38.......Bc7 39. Rb7. If 39...Nxb7 40. axb7 and either the b pawn or the d pawn will promote to queen without capture.

If 39....Nc6 40. Rxc7 and the d pawn will queen.
If 39....Ba5/Be5 40. Rxa7 and again one of the white pawns will queen.

After 38......Nc6 39. Rxb6 axb5 40. a7 and again either the a pawn or the d pawn will queen.

After 38.... Some other move 39. Rxb6+ axb6 40. a7 and the a pawn will queen.

Time to check.

Mar-18-10  vanytchouck: i fail to see the difficulty, rather a tuesday puzzle. Maybe there is a trick and the rook has to stay under the threat of the bishop?

Ok, let's see the obvious 38. Rb5 (the threat is 39. Rxb6 and 40. a7 the Nd8 can't stop this pawn)

38. Rb5 Bc7 (no choice)
39. Rb7 the same idea as Nxb7 leads to a Bc7 unable to stop both the " b " and " d " pawn. 39...B anywhere (i don't care)
40. Rxa7 Kg7
41. Ra8 (threatening 42. Rxd8 and 43. a7 winning)Nc6
42. d8=Q Bxd8 (or Nxd8)
43. Rxd8 Nxd8 (or Bxd8)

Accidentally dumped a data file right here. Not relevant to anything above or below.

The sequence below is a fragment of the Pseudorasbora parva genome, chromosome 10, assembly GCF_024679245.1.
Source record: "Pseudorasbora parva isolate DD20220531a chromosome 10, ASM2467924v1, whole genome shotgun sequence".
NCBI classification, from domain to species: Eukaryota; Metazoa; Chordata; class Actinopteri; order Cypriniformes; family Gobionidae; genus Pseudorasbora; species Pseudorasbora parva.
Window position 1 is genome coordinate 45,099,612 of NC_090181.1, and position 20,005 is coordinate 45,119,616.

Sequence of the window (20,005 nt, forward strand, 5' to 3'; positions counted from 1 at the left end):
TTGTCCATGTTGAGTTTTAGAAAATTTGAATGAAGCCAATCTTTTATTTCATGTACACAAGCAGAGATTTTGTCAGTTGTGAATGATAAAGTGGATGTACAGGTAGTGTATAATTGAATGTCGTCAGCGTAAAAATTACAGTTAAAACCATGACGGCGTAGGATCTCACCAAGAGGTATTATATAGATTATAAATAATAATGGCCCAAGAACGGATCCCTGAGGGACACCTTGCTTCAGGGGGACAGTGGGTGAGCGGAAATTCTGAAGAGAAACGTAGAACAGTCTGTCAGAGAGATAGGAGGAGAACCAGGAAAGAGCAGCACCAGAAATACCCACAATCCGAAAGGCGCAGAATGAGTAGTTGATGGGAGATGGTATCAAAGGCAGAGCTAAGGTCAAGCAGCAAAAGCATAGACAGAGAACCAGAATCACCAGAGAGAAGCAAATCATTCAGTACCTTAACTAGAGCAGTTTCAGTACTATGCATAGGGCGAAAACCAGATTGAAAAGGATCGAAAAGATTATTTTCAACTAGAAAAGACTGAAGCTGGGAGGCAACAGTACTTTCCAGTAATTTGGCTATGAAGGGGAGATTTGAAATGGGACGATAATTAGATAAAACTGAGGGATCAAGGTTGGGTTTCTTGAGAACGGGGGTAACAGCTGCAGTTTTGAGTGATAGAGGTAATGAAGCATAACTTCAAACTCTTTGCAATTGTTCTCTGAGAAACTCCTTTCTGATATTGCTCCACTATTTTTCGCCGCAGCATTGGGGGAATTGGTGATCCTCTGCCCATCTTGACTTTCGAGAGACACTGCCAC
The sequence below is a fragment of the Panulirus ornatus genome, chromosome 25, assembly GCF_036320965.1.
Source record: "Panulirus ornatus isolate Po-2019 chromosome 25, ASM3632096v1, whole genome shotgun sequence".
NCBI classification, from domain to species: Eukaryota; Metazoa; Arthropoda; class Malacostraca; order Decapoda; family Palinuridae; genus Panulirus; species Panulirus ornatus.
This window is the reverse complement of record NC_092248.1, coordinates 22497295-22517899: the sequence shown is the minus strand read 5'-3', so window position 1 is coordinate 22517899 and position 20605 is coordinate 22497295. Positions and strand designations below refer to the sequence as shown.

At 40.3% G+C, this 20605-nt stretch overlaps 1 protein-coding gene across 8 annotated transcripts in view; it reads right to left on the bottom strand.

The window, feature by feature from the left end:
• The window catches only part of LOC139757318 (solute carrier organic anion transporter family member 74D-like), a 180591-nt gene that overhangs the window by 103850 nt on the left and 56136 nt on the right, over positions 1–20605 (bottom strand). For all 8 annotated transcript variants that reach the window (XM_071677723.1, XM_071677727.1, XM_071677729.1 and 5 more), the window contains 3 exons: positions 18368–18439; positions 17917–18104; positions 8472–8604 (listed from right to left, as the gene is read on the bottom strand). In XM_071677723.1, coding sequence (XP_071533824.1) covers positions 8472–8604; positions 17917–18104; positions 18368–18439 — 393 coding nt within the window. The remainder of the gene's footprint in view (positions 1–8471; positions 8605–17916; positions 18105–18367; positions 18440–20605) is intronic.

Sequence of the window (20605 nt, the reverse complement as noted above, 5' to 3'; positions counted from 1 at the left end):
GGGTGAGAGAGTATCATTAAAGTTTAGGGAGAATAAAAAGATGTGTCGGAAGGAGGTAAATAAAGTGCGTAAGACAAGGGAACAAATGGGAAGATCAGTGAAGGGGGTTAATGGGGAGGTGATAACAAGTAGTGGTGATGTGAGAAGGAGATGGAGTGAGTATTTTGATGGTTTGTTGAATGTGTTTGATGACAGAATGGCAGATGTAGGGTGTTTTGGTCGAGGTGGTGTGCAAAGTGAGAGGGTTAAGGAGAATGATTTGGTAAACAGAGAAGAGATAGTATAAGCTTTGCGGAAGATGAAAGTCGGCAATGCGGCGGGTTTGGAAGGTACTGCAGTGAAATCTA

44. a7 1-0.

if 40...Kf8 then 41. Ra8, 42. Rxd8 and 43. a7 etc.

Mar-18-10  ChessKnightsOfLondon: I Presume Rb5 then taking the Bishop wins, 2 Advanced pawns must win.
Mar-18-10  TheaN: <David2009: However my previous post Judit Polgar vs Arkell, 1988 did NOT find the toughest resistance: this is provided by 40...Nc6! 41.Rb7 Kf8 42.a7.../snip>

Nice defense, missed the fact that d8 is of course defended twice, but it isn't too hard to see that White wins easily with <41.Ra8! Kg7>, any interposition is of course taboo due to a capture, and now <42.Rc8 > wins because of a simple attack on the Knight, which moves is irrelevant, after Na7 White can just promote. Probably easier than yours (didn't check it :P).